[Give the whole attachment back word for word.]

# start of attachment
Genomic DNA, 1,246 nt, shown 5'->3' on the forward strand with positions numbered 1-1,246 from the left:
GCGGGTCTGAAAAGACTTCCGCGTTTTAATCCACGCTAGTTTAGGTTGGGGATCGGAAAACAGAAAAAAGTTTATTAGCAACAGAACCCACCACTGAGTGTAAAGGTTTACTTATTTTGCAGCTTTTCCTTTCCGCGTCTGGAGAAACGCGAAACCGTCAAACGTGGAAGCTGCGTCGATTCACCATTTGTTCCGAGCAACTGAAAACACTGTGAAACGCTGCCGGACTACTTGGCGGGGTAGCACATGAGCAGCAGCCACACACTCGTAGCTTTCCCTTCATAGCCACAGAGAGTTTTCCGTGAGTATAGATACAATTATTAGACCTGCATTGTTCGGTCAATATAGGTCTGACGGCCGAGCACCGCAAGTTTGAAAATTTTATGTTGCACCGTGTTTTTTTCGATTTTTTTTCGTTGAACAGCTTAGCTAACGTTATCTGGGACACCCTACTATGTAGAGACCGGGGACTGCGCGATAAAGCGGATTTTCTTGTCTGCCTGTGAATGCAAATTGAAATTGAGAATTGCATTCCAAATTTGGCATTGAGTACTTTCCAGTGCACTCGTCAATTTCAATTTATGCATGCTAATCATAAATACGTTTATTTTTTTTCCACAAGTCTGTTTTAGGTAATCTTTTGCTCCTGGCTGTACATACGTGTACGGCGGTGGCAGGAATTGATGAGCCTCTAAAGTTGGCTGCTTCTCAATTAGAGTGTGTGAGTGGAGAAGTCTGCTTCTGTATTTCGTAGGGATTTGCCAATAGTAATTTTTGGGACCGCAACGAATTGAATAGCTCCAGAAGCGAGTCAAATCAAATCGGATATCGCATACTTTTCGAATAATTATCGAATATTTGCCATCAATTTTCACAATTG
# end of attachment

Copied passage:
Genomic DNA, 1,246 nt, shown 5'->3' on the forward strand with positions numbered 1-1,246 from the left:
GCGGGTCTGAAAAGACTTCCGCGTTTTAATCCACGCTAGTTTAGGTTGGGGATCGGAAAACAGAAAAAAGTTTATTAGCAACAGAACCCACCACTGAGTGTAAAGGTTTACTTATTTTGCAGCTTTTCCTTTCCGCGTCTGGAGAAACGCGAAACCGTCAAACGTGGAAGCTGCGTCGATTCACCATTTGTTCCGAGCAACTGAAAACACTGTGAAACGCTGCCGGACTACTTGGCGGGGTAGCACATGAGCAGCAGCCACACACTCGTAGCTTTCCCTTCATAGCCACAGAGAGTTTTCCGTGAGTATAGATACAATTATTAGACCTGCATTGTTCGGTCAATATAGGTCTGACGGCCGAGCACCGCAAGTTTGAAAATTTTATGTTGCACCGTGTTTTTTTCGATTTTTTTTCGTTGAACAGCTTAGCTAACGTTATCTGGGACACCCTACTATGTAGAGACCGGGGACTGCGCGATAAAGCGGATTTTCTTGTCTGCCTGTGAATGCAAATTGAAATTGAGAATTGCATTCCAAATTTGGCATTGAGTACTTTCCAGTGCACTCGTCAATTTCAATTTATGCATGCTAATCATAAATACGTTTATTTTTTTTCCACAAGTCTGTTTTAGGTAATCTTTTGCTCCTGGCTGTACATACGTGTACGGCGGTGGCAGGAATTGATGAGCCTCTAAAGTTGGCTGCTTCTCAATTAGAGTGTGTGAGTGGAGAAGTCTGCTTCTGTATTTCGTAGGGATTTGCCAATAGTAATTTTTGGGACCGCAACGAATTGAATAGCTCCAGAAGCGAGTCAAATCAAATCGGATATCGCATACTTTTCGAATAATTATCGAATATTTGCCATCAATTTTCACAATTG